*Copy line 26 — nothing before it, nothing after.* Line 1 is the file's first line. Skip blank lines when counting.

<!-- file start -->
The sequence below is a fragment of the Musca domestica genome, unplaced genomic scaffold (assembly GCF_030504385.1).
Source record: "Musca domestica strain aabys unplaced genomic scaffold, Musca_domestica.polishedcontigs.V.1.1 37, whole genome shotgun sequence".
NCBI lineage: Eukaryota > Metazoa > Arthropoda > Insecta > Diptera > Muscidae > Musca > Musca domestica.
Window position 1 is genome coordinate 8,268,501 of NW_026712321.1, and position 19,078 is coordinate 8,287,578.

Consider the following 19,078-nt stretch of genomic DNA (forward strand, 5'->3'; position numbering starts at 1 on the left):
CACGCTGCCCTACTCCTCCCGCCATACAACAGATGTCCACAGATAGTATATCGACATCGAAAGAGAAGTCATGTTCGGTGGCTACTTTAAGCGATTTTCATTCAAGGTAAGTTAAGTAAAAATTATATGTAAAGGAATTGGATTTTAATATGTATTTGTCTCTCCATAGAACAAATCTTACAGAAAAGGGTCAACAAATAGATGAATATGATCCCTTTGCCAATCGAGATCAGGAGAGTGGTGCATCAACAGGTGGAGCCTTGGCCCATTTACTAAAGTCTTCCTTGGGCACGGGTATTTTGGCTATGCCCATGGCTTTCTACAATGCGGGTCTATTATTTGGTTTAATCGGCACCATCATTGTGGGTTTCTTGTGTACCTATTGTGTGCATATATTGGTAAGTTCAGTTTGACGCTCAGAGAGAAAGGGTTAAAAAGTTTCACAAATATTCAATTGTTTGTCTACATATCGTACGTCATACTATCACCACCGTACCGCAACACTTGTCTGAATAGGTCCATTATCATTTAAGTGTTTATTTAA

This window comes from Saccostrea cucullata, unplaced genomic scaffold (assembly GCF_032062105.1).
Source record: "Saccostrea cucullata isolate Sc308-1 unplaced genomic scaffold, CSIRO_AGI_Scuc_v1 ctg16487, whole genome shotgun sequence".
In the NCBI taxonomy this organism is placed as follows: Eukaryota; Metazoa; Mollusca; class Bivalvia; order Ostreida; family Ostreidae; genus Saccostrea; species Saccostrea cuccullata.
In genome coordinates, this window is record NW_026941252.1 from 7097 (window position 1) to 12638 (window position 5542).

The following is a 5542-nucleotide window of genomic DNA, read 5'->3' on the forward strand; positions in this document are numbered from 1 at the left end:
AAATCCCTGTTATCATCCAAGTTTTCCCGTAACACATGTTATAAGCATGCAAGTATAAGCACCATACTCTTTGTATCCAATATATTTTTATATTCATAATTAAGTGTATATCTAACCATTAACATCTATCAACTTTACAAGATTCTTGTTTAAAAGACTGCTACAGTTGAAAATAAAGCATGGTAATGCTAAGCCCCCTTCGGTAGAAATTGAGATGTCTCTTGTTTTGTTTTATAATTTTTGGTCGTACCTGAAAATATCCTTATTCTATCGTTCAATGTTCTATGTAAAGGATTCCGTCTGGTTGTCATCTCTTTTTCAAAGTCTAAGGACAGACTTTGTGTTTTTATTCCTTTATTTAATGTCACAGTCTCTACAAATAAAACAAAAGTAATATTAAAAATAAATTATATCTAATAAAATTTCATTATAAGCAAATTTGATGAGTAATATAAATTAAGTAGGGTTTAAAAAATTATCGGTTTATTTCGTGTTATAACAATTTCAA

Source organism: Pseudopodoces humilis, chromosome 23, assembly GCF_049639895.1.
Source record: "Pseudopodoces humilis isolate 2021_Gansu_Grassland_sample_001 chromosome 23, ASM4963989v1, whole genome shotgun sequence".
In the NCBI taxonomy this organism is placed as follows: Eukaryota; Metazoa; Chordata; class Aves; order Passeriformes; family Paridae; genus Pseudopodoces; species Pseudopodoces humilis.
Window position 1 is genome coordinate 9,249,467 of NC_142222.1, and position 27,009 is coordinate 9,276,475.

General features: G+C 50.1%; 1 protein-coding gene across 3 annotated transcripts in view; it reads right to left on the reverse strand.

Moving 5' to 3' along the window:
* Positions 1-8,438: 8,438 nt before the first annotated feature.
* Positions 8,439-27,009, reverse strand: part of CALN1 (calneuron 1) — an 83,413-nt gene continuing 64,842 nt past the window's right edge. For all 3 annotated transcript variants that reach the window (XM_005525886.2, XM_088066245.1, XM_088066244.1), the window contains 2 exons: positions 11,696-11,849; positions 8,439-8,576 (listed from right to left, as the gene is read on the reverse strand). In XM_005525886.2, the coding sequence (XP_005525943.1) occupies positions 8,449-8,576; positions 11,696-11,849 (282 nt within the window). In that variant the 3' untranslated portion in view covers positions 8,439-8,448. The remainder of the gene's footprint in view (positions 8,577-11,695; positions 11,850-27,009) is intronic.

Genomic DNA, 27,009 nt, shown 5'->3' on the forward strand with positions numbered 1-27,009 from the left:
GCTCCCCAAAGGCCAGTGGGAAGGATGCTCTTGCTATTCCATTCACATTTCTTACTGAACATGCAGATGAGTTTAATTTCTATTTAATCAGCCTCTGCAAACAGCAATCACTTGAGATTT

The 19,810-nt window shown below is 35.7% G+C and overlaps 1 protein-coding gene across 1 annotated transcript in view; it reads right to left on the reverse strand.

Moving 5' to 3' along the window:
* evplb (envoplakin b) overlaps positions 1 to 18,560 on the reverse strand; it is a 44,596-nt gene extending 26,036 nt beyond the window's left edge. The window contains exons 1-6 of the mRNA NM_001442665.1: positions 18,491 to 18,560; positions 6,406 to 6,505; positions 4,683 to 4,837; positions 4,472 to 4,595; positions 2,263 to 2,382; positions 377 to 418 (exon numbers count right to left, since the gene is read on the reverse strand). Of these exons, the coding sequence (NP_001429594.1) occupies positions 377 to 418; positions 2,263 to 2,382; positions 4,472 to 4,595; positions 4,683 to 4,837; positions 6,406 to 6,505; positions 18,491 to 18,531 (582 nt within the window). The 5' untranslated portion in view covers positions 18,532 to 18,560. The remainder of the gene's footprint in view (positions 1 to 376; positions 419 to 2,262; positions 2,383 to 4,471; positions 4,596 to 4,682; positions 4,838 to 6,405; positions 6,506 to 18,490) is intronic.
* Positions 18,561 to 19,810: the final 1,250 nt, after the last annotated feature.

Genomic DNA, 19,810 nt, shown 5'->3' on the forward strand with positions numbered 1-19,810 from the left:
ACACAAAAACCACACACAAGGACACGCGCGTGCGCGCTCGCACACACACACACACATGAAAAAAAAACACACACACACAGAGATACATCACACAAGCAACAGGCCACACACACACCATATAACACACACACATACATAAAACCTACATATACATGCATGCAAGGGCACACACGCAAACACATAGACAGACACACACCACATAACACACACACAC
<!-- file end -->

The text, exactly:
* Positions 18,561 to 19,810: the final 1,250 nt, after the last annotated feature.